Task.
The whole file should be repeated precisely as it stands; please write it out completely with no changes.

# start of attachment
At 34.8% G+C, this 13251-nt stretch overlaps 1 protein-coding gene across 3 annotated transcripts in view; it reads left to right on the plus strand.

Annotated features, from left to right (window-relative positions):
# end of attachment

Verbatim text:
At 34.8% G+C, this 13251-nt stretch overlaps 1 protein-coding gene across 3 annotated transcripts in view; it reads left to right on the plus strand.

Annotated features, from left to right (window-relative positions):